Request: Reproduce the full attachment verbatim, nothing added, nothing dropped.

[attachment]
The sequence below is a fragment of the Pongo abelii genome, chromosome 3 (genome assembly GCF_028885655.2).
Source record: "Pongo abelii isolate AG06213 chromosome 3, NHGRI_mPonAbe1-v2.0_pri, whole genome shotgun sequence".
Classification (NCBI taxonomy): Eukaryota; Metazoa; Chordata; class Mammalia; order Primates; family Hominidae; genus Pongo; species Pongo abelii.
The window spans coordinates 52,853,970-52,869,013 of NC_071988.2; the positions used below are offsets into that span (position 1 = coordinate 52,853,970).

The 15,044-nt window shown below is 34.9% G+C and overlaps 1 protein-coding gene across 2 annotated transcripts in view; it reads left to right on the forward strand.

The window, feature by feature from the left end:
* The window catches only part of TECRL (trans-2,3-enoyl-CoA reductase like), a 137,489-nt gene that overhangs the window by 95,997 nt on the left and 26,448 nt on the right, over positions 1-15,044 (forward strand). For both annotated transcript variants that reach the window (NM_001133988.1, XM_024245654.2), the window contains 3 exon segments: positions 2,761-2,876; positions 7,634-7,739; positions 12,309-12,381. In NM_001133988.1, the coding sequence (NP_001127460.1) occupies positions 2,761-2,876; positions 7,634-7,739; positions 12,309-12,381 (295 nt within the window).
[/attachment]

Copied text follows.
The sequence below is a fragment of the Pongo abelii genome, chromosome 3 (genome assembly GCF_028885655.2).
Source record: "Pongo abelii isolate AG06213 chromosome 3, NHGRI_mPonAbe1-v2.0_pri, whole genome shotgun sequence".
Classification (NCBI taxonomy): Eukaryota; Metazoa; Chordata; class Mammalia; order Primates; family Hominidae; genus Pongo; species Pongo abelii.
The window spans coordinates 52,853,970-52,869,013 of NC_071988.2; the positions used below are offsets into that span (position 1 = coordinate 52,853,970).

The 15,044-nt window shown below is 34.9% G+C and overlaps 1 protein-coding gene across 2 annotated transcripts in view; it reads left to right on the forward strand.

The window, feature by feature from the left end:
* The window catches only part of TECRL (trans-2,3-enoyl-CoA reductase like), a 137,489-nt gene that overhangs the window by 95,997 nt on the left and 26,448 nt on the right, over positions 1-15,044 (forward strand). For both annotated transcript variants that reach the window (NM_001133988.1, XM_024245654.2), the window contains 3 exon segments: positions 2,761-2,876; positions 7,634-7,739; positions 12,309-12,381. In NM_001133988.1, the coding sequence (NP_001127460.1) occupies positions 2,761-2,876; positions 7,634-7,739; positions 12,309-12,381 (295 nt within the window).